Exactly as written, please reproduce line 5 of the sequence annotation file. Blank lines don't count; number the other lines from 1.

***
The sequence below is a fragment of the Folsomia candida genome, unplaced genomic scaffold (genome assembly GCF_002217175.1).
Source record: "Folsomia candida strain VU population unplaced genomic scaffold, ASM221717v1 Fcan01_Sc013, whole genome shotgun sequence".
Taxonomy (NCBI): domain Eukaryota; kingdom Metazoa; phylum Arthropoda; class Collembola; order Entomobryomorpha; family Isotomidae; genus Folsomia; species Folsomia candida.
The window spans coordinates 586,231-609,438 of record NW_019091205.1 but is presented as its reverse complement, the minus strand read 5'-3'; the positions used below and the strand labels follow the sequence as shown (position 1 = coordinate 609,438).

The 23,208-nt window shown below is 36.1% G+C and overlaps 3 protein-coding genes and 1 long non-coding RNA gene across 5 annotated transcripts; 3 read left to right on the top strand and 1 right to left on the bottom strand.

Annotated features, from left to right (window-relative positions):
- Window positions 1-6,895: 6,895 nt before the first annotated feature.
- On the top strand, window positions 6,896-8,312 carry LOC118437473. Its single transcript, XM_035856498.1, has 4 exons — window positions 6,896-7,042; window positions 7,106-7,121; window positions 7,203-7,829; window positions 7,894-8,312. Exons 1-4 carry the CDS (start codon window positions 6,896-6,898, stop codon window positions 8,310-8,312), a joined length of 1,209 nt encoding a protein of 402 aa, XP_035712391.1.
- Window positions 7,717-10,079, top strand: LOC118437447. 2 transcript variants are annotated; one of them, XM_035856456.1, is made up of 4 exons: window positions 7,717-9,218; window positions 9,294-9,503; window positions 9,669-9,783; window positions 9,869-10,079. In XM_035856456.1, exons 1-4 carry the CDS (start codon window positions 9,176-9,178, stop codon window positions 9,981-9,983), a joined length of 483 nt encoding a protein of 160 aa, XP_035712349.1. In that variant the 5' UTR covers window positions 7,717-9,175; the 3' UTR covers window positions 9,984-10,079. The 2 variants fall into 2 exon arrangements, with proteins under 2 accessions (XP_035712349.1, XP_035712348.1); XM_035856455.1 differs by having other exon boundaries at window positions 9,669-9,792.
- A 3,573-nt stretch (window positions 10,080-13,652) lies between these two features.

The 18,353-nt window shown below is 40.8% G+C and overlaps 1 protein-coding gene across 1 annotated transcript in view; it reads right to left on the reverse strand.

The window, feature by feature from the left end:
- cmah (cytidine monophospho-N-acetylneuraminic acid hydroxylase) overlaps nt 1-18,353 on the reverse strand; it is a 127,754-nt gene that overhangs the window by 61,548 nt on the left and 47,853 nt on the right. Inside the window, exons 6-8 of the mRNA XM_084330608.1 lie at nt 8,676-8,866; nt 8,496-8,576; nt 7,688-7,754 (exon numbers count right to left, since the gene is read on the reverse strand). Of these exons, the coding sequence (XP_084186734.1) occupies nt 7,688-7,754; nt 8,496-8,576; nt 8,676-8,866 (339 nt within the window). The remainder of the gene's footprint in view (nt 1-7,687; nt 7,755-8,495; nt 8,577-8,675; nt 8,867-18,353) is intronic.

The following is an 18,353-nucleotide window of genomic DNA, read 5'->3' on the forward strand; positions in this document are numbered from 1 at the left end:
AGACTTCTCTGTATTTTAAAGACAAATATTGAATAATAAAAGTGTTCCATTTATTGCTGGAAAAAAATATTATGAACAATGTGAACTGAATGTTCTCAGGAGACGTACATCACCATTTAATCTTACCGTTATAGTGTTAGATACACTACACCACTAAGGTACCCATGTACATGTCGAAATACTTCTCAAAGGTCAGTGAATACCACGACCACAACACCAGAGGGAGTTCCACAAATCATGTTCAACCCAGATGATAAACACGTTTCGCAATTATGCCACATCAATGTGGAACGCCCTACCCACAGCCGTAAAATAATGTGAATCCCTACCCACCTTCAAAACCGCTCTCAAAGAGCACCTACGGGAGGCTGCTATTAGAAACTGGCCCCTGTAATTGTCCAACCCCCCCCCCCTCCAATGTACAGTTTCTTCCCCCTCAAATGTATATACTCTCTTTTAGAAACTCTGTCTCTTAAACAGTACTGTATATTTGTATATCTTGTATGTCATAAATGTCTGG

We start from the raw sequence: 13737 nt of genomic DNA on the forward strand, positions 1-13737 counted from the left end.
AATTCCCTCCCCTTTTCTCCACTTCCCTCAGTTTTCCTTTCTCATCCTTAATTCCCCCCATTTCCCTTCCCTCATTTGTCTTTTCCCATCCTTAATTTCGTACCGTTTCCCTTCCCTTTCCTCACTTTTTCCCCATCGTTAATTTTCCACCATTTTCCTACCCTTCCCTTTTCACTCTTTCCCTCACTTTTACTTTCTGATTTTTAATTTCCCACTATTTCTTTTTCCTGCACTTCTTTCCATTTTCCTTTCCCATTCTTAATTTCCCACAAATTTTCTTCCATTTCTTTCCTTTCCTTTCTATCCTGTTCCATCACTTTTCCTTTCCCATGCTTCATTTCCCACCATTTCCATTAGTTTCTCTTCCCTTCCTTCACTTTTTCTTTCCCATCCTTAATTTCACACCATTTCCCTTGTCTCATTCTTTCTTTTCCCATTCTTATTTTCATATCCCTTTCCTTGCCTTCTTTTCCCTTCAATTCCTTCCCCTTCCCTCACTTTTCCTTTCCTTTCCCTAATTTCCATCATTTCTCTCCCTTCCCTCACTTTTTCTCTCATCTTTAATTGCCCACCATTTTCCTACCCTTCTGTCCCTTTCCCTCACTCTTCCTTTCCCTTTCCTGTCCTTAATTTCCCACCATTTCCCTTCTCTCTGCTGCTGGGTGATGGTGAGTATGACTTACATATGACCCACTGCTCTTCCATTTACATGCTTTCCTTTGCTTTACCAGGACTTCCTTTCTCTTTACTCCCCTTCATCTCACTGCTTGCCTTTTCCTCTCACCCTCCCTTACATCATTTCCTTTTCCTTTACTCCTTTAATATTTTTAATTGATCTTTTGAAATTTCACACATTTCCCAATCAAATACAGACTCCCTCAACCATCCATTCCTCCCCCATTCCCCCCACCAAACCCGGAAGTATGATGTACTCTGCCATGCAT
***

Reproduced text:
The 23,208-nt window shown below is 36.1% G+C and overlaps 3 protein-coding genes and 1 long non-coding RNA gene across 5 annotated transcripts; 3 read left to right on the top strand and 1 right to left on the bottom strand.